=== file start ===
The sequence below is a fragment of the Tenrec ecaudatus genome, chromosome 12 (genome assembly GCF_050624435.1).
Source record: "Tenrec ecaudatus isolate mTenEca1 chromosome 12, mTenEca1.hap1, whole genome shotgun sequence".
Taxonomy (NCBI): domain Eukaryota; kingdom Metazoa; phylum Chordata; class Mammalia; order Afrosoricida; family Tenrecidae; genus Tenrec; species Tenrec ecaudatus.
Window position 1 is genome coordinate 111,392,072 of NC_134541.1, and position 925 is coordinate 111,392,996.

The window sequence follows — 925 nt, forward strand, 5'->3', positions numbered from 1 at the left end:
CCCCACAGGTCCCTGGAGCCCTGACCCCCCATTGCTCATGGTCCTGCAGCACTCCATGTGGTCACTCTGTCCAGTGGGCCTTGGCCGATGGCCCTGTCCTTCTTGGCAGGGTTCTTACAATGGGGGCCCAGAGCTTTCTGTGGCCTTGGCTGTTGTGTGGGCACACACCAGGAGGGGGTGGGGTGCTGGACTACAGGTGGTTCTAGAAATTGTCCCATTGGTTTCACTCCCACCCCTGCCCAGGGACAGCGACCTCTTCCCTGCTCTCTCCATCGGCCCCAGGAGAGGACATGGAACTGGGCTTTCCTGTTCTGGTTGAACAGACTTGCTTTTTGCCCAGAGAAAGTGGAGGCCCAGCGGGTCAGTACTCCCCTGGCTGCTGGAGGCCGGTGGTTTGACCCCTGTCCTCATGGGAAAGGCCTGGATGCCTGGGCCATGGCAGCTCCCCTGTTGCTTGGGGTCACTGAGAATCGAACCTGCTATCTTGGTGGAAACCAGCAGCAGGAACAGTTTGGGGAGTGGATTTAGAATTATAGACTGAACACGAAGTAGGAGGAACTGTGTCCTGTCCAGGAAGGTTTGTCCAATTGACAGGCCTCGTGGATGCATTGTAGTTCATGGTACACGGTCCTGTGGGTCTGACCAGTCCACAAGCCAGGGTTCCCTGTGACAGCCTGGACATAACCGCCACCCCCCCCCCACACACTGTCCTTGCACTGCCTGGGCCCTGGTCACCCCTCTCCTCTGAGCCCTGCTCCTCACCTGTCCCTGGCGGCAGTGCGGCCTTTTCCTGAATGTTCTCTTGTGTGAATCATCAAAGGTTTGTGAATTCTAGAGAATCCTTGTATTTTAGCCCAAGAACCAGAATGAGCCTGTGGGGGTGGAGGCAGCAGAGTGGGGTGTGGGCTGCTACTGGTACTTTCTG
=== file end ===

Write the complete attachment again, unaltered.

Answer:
The sequence below is a fragment of the Tenrec ecaudatus genome, chromosome 12 (genome assembly GCF_050624435.1).
Source record: "Tenrec ecaudatus isolate mTenEca1 chromosome 12, mTenEca1.hap1, whole genome shotgun sequence".
Taxonomy (NCBI): domain Eukaryota; kingdom Metazoa; phylum Chordata; class Mammalia; order Afrosoricida; family Tenrecidae; genus Tenrec; species Tenrec ecaudatus.
Window position 1 is genome coordinate 111,392,072 of NC_134541.1, and position 925 is coordinate 111,392,996.

The window sequence follows — 925 nt, forward strand, 5'->3', positions numbered from 1 at the left end:
CCCCACAGGTCCCTGGAGCCCTGACCCCCCATTGCTCATGGTCCTGCAGCACTCCATGTGGTCACTCTGTCCAGTGGGCCTTGGCCGATGGCCCTGTCCTTCTTGGCAGGGTTCTTACAATGGGGGCCCAGAGCTTTCTGTGGCCTTGGCTGTTGTGTGGGCACACACCAGGAGGGGGTGGGGTGCTGGACTACAGGTGGTTCTAGAAATTGTCCCATTGGTTTCACTCCCACCCCTGCCCAGGGACAGCGACCTCTTCCCTGCTCTCTCCATCGGCCCCAGGAGAGGACATGGAACTGGGCTTTCCTGTTCTGGTTGAACAGACTTGCTTTTTGCCCAGAGAAAGTGGAGGCCCAGCGGGTCAGTACTCCCCTGGCTGCTGGAGGCCGGTGGTTTGACCCCTGTCCTCATGGGAAAGGCCTGGATGCCTGGGCCATGGCAGCTCCCCTGTTGCTTGGGGTCACTGAGAATCGAACCTGCTATCTTGGTGGAAACCAGCAGCAGGAACAGTTTGGGGAGTGGATTTAGAATTATAGACTGAACACGAAGTAGGAGGAACTGTGTCCTGTCCAGGAAGGTTTGTCCAATTGACAGGCCTCGTGGATGCATTGTAGTTCATGGTACACGGTCCTGTGGGTCTGACCAGTCCACAAGCCAGGGTTCCCTGTGACAGCCTGGACATAACCGCCACCCCCCCCCCACACACTGTCCTTGCACTGCCTGGGCCCTGGTCACCCCTCTCCTCTGAGCCCTGCTCCTCACCTGTCCCTGGCGGCAGTGCGGCCTTTTCCTGAATGTTCTCTTGTGTGAATCATCAAAGGTTTGTGAATTCTAGAGAATCCTTGTATTTTAGCCCAAGAACCAGAATGAGCCTGTGGGGGTGGAGGCAGCAGAGTGGGGTGTGGGCTGCTACTGGTACTTTCTG